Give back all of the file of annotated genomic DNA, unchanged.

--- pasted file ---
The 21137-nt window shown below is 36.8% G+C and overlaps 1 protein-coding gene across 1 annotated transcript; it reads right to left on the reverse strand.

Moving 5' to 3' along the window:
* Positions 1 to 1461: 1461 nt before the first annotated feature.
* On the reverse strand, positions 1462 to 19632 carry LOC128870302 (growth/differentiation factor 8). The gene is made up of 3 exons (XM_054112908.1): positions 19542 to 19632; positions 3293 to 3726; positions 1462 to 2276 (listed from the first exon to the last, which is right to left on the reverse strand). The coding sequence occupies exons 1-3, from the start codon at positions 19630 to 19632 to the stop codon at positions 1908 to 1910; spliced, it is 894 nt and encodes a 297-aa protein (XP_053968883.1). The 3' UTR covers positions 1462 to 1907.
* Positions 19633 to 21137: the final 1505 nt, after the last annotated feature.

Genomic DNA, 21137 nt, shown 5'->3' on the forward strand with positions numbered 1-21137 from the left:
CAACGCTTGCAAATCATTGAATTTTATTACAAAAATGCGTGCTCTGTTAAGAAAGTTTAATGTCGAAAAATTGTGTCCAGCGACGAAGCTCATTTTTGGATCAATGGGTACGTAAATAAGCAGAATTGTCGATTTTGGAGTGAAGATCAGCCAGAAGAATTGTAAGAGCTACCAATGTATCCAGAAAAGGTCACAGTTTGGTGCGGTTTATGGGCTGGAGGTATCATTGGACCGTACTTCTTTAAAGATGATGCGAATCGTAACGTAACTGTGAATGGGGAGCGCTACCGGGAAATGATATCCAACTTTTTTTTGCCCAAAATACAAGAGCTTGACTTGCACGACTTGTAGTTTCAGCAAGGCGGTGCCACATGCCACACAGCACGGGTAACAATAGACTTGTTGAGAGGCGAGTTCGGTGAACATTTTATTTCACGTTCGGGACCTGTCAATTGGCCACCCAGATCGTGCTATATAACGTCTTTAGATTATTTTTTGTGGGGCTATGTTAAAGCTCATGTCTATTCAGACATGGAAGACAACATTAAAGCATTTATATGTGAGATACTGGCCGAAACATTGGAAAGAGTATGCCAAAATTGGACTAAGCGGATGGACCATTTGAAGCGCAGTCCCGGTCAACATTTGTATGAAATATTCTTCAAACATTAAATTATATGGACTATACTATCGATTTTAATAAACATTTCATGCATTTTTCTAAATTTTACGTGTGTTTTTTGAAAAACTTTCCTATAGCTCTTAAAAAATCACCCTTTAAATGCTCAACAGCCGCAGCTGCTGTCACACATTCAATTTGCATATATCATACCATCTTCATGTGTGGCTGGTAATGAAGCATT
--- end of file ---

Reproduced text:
The 21137-nt window shown below is 36.8% G+C and overlaps 1 protein-coding gene across 1 annotated transcript; it reads right to left on the reverse strand.

Moving 5' to 3' along the window:
* Positions 1 to 1461: 1461 nt before the first annotated feature.
* On the reverse strand, positions 1462 to 19632 carry LOC128870302 (growth/differentiation factor 8). The gene is made up of 3 exons (XM_054112908.1): positions 19542 to 19632; positions 3293 to 3726; positions 1462 to 2276 (listed from the first exon to the last, which is right to left on the reverse strand). The coding sequence occupies exons 1-3, from the start codon at positions 19630 to 19632 to the stop codon at positions 1908 to 1910; spliced, it is 894 nt and encodes a 297-aa protein (XP_053968883.1). The 3' UTR covers positions 1462 to 1907.
* Positions 19633 to 21137: the final 1505 nt, after the last annotated feature.

Genomic DNA, 21137 nt, shown 5'->3' on the forward strand with positions numbered 1-21137 from the left:
CAACGCTTGCAAATCATTGAATTTTATTACAAAAATGCGTGCTCTGTTAAGAAAGTTTAATGTCGAAAAATTGTGTCCAGCGACGAAGCTCATTTTTGGATCAATGGGTACGTAAATAAGCAGAATTGTCGATTTTGGAGTGAAGATCAGCCAGAAGAATTGTAAGAGCTACCAATGTATCCAGAAAAGGTCACAGTTTGGTGCGGTTTATGGGCTGGAGGTATCATTGGACCGTACTTCTTTAAAGATGATGCGAATCGTAACGTAACTGTGAATGGGGAGCGCTACCGGGAAATGATATCCAACTTTTTTTTGCCCAAAATACAAGAGCTTGACTTGCACGACTTGTAGTTTCAGCAAGGCGGTGCCACATGCCACACAGCACGGGTAACAATAGACTTGTTGAGAGGCGAGTTCGGTGAACATTTTATTTCACGTTCGGGACCTGTCAATTGGCCACCCAGATCGTGCTATATAACGTCTTTAGATTATTTTTTGTGGGGCTATGTTAAAGCTCATGTCTATTCAGACATGGAAGACAACATTAAAGCATTTATATGTGAGATACTGGCCGAAACATTGGAAAGAGTATGCCAAAATTGGACTAAGCGGATGGACCATTTGAAGCGCAGTCCCGGTCAACATTTGTATGAAATATTCTTCAAACATTAAATTATATGGACTATACTATCGATTTTAATAAACATTTCATGCATTTTTCTAAATTTTACGTGTGTTTTTTGAAAAACTTTCCTATAGCTCTTAAAAAATCACCCTTTAAATGCTCAACAGCCGCAGCTGCTGTCACACATTCAATTTGCATATATCATACCATCTTCATGTGTGGCTGGTAATGAAGCATT